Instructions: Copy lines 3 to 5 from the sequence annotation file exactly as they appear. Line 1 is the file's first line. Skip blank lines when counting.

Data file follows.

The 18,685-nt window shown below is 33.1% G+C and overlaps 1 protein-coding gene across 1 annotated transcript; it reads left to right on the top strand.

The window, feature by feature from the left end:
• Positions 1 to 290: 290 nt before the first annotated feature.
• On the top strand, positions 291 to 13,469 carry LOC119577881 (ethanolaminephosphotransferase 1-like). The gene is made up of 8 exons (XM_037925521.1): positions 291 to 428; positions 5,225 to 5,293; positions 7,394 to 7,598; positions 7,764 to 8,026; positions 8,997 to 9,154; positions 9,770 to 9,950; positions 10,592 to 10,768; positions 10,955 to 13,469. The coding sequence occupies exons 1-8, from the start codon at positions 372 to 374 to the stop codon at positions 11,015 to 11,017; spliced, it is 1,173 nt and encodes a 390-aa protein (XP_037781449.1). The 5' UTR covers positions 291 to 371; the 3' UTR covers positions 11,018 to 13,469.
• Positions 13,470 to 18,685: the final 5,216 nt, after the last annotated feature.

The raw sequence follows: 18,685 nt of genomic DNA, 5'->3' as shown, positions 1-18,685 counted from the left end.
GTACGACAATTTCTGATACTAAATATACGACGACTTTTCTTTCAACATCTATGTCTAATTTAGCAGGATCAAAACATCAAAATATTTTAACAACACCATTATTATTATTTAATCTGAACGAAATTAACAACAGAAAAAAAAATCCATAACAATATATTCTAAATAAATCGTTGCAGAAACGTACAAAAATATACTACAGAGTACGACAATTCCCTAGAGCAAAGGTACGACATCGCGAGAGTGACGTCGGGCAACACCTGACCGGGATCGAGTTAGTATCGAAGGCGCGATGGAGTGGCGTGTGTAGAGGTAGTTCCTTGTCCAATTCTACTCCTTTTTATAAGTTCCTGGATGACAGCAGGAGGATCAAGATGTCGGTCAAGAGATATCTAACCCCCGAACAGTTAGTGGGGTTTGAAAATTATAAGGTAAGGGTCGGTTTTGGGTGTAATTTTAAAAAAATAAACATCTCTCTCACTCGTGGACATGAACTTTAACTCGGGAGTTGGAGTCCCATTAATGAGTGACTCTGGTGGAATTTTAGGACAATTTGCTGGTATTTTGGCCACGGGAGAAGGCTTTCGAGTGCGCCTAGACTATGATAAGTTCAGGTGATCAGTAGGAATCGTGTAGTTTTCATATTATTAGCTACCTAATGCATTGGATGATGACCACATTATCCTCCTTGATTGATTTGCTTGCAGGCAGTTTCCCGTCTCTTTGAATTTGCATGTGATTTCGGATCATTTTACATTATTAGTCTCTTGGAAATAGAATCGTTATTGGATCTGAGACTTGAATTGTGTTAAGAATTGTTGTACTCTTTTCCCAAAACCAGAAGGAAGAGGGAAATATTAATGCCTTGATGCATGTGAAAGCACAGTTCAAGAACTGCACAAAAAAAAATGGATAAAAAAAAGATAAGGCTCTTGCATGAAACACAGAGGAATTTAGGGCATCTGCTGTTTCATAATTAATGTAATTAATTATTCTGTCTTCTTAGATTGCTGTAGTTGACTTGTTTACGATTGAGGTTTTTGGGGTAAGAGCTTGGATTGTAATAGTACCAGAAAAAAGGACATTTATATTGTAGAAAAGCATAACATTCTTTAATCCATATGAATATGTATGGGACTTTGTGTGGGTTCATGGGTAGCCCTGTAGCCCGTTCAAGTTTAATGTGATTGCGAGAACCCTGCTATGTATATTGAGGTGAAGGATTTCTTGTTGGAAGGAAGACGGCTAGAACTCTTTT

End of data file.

• Positions 1 to 290: 290 nt before the first annotated feature.
• On the top strand, positions 291 to 13,469 carry LOC119577881 (ethanolaminephosphotransferase 1-like). The gene is made up of 8 exons (XM_037925521.1): positions 291 to 428; positions 5,225 to 5,293; positions 7,394 to 7,598; positions 7,764 to 8,026; positions 8,997 to 9,154; positions 9,770 to 9,950; positions 10,592 to 10,768; positions 10,955 to 13,469. The coding sequence occupies exons 1-8, from the start codon at positions 372 to 374 to the stop codon at positions 11,015 to 11,017; spliced, it is 1,173 nt and encodes a 390-aa protein (XP_037781449.1). The 5' UTR covers positions 291 to 371; the 3' UTR covers positions 11,018 to 13,469.
• Positions 13,470 to 18,685: the final 5,216 nt, after the last annotated feature.